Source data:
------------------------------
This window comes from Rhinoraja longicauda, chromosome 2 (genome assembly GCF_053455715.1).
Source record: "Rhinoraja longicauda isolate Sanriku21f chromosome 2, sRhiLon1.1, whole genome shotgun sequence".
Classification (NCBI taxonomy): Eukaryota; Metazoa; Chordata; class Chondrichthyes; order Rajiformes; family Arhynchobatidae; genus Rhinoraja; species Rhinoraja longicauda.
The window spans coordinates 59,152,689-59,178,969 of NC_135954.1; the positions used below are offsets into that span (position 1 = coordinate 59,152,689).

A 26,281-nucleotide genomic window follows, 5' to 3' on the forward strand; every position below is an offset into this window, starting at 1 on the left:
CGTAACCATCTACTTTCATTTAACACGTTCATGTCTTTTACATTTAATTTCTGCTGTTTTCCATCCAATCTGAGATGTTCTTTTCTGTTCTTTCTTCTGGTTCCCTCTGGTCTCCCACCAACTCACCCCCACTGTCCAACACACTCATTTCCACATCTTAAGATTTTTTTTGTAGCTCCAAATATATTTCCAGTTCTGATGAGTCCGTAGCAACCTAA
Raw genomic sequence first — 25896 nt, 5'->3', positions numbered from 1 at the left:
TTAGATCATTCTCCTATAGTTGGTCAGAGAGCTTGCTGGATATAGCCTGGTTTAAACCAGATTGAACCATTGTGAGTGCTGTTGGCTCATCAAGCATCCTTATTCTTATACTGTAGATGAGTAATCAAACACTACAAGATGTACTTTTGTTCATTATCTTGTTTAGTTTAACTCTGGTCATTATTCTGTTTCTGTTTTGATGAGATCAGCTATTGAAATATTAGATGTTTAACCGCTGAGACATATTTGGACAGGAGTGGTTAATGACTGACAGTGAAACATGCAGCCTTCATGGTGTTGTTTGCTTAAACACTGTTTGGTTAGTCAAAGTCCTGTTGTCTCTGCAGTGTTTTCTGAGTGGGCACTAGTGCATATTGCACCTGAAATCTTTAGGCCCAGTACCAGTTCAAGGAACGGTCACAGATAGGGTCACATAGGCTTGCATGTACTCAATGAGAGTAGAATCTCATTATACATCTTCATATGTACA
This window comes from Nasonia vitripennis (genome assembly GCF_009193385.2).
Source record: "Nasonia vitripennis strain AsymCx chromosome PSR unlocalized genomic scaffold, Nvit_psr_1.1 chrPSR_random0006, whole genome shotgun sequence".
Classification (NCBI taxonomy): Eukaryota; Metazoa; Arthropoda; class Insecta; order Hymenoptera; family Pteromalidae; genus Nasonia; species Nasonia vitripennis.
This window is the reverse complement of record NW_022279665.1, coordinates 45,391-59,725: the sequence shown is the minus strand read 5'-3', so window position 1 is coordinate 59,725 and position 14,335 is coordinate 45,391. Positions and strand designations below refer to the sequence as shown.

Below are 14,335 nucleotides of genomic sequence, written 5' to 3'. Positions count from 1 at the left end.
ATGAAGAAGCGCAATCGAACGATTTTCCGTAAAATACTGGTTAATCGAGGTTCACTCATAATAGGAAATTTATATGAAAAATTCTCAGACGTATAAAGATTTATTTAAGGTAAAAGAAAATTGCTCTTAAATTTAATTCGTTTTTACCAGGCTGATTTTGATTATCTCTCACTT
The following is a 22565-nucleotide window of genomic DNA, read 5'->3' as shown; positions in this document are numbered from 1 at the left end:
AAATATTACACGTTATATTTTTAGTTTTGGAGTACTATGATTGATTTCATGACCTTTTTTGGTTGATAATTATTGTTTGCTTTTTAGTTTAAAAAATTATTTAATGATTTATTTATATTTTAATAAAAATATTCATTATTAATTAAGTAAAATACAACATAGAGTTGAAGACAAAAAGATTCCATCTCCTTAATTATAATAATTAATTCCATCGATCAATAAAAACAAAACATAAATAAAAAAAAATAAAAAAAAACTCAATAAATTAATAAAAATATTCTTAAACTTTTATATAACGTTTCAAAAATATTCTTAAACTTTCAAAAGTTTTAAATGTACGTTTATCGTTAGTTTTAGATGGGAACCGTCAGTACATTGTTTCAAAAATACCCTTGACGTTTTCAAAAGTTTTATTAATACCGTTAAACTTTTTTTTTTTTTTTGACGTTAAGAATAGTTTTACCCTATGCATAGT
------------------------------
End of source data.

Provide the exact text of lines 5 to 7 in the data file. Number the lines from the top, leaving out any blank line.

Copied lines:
A 26,281-nucleotide genomic window follows, 5' to 3' on the forward strand; every position below is an offset into this window, starting at 1 on the left:
CGTAACCATCTACTTTCATTTAACACGTTCATGTCTTTTACATTTAATTTCTGCTGTTTTCCATCCAATCTGAGATGTTCTTTTCTGTTCTTTCTTCTGGTTCCCTCTGGTCTCCCACCAACTCACCCCCACTGTCCAACACACTCATTTCCACATCTTAAGATTTTTTTTGTAGCTCCAAATATATTTCCAGTTCTGATGAGTCCGTAGCAACCTAA
Raw genomic sequence first — 25896 nt, 5'->3', positions numbered from 1 at the left: